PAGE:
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to ask whether they would go to Wrangel Island secretly
and whether they would exchange their American for
Canadian citizenship in order to make the occupation
legally effective. Both replied eagerly in the affirmative.
Since I was just then engaged under contract on a piece
of work that did not allow me a day’s vacation until
September, I got Taylor to undertake the actual organiza-
tion of the expedition. Because the Canadian Govern-
ment had decided to do nothing for a year, we could not
take even them into our confidence. We confided in no
one except that Taylor had to place the facts before his
private attorney to get an opinion of the legal aspects
of the case. The attorney told us that an application
for Canadian citizenship by Knight and Maurer would
not turn them forthwith British in the sense needed to
make an expedition British which was led by one of them.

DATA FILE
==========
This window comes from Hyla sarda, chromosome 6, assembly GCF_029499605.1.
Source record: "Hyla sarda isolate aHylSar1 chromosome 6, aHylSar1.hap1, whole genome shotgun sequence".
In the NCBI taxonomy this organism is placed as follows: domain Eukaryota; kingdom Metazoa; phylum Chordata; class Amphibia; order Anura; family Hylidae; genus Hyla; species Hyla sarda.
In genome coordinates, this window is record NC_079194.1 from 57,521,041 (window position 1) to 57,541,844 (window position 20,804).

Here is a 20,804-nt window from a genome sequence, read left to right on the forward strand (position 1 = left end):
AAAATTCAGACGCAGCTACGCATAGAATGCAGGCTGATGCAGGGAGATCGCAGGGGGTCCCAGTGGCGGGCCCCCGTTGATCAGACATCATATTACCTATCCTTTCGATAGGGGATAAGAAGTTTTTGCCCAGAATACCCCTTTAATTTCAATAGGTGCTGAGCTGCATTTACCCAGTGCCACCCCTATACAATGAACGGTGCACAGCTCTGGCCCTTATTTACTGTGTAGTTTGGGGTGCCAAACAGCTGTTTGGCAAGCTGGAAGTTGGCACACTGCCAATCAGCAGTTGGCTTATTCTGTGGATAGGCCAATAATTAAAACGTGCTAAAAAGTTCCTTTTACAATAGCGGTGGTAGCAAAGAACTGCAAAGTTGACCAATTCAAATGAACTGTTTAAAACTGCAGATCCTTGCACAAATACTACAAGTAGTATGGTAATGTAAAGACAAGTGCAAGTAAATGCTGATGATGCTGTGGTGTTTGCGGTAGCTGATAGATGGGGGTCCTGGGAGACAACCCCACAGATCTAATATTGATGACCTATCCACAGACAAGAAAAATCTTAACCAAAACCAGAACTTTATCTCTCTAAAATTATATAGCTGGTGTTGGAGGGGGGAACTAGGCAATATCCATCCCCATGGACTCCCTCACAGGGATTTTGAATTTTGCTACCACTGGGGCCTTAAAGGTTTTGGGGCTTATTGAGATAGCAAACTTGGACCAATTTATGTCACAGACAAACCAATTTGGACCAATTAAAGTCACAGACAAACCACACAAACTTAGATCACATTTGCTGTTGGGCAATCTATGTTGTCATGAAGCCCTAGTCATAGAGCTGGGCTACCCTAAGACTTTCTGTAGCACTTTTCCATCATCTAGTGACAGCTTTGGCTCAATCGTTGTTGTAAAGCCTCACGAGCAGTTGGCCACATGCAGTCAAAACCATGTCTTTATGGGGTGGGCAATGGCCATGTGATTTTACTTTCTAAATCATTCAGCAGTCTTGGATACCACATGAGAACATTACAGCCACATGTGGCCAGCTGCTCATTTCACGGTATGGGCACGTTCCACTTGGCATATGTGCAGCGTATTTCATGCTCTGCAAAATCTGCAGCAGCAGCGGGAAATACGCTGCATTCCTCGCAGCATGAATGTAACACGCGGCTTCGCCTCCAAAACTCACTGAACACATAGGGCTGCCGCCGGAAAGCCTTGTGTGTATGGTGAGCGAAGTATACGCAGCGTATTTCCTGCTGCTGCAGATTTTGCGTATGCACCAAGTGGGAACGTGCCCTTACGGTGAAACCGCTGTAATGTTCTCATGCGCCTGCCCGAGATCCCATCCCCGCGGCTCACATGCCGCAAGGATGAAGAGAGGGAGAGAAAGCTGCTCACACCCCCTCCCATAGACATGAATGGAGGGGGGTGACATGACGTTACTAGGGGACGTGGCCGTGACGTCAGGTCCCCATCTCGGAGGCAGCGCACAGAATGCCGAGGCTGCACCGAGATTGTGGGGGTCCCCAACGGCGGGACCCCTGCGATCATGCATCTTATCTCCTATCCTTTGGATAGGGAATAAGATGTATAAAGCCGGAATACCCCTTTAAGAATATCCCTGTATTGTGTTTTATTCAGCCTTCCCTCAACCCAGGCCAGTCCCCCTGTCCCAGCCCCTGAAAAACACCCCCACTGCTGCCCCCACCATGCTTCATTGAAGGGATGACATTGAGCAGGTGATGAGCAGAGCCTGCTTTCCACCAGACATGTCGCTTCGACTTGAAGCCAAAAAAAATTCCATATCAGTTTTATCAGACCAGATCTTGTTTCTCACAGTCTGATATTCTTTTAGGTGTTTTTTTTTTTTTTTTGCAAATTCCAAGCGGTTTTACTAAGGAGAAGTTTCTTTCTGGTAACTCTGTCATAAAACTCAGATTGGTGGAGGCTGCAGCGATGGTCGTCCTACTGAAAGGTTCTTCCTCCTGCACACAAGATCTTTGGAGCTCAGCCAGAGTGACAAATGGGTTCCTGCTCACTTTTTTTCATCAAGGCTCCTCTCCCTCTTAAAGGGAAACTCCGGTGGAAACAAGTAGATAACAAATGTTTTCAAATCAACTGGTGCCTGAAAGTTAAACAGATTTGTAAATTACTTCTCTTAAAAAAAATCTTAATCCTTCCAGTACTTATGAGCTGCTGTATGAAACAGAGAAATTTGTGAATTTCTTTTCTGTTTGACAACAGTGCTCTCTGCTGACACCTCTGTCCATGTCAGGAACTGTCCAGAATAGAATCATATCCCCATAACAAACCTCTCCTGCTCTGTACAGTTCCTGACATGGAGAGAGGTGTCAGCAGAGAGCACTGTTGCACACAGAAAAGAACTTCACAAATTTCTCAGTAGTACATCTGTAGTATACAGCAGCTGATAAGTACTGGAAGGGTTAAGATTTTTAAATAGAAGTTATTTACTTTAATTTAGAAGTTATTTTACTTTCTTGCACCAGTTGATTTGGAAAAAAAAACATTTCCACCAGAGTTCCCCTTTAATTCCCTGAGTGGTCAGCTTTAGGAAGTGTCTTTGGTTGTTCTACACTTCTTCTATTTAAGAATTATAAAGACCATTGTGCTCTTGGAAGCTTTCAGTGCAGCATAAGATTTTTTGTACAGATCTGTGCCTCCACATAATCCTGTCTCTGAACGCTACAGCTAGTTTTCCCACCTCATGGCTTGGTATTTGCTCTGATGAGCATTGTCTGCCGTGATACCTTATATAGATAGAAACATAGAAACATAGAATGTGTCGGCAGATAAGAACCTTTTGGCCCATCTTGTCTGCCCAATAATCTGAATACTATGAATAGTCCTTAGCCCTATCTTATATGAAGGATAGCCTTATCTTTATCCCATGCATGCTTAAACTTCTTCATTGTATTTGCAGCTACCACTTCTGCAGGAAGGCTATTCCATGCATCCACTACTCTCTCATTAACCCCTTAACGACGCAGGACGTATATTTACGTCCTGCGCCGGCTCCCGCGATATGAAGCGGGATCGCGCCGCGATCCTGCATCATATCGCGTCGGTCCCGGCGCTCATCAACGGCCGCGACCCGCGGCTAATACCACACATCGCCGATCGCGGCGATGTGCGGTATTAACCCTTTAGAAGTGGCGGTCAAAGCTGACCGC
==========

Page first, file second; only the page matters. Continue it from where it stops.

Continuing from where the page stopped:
To get around that difficulty he advised the organization of a limited liability com-
pany under the laws of Canada. This company would
employ all the men who were on the expedition, and that
would make the enterprise indubitably British. Later
he revised this opinion, coming to the conclusion that
we could not feel the undertaking safely British unless
a British subject were at the head of it. This led to the
employment of Allan R. Crawford, the son of Professor
J. T. Crawford, of Toronto, Canada, to be in formal
command. We had previously corresponded about his
possibly going north and I now telegraphed him to join
us on the Pacific Coast.

Because of later tragic developments, it is important
to explain here how Allan Crawford came to be selected
for the Wrangel Island expedition. During the winter of
1920-21 several of us had been carrying on an energetic

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